A strong association is reported between maternal drug use and child abuse in North American studies. There are no systematic data describing this association for the UK population. Given the heterogeneous nature of drug cultures and associated behaviour it is difficult to generalize from US data to the UK population.Methods
The study group consisted of all women referred to a hospital-based antenatal clinic for pregnant drug users. Infants of non-drug users were matched for social class and gestational age. At 18 months the Bristol and surrounding area child protection registers and child health surveillance records were searched. Infants were coded as to whether they were the subject of an enquiry, case conference, registration, registration with subsequent deregistration, or taken into care.Results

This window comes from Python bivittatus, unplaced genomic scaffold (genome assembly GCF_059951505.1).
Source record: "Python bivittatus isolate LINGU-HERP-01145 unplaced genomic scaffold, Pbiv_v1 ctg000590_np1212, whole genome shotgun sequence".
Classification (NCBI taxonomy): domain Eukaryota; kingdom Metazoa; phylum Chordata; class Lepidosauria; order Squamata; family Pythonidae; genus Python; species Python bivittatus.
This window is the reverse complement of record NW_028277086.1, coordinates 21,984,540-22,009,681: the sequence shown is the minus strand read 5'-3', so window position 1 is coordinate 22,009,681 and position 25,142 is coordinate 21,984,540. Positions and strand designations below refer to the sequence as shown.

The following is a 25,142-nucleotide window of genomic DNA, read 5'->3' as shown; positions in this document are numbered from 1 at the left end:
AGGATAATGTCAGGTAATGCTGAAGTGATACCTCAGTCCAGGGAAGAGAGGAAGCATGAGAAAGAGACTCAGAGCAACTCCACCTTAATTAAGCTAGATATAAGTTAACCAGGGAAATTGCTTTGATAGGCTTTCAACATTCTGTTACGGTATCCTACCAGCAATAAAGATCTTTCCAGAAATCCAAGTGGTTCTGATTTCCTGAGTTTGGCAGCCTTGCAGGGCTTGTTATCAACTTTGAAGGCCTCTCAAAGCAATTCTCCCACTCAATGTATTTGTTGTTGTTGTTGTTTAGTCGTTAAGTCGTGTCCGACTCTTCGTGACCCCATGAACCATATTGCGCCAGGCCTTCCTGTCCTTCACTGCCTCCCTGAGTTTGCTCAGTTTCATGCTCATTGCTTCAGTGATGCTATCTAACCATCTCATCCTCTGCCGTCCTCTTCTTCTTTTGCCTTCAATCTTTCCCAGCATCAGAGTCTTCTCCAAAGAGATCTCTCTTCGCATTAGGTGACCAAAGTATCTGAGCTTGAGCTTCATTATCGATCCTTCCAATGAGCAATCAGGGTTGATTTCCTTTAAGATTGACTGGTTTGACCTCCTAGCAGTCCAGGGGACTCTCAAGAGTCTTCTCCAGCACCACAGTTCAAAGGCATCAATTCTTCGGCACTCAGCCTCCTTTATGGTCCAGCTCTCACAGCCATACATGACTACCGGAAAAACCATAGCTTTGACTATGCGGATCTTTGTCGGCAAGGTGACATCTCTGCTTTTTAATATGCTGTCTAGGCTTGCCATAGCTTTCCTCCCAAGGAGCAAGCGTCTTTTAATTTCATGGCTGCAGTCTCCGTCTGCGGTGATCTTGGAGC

There were 68 infants of drug users and 127 infants of non-drug users. Most (81%) of drug users were heroin and/or methadone users; half were using/had used intravenously. Child health surveillance uptake for both groups is lower than that reported for the Avon population as a whole during the study period, consistent with the relatively deprived populations represented. There is no statistically significant difference between the drug users and non-drug users. The overall risk of child protection proceedings was higher in children of drug users than in children of non-drug users. However, closer inspection of the data shows most of the excess risk is explained by the small group taken into care and the much larger group for whom the concerns were relatively shortlived as shown by their subsequent deregistration during the study period.Conclusions
Maternal drug use does not necessarily lead to unacceptable standards of parenting. More UK-based research is needed to inform the risk assessment process for child protection.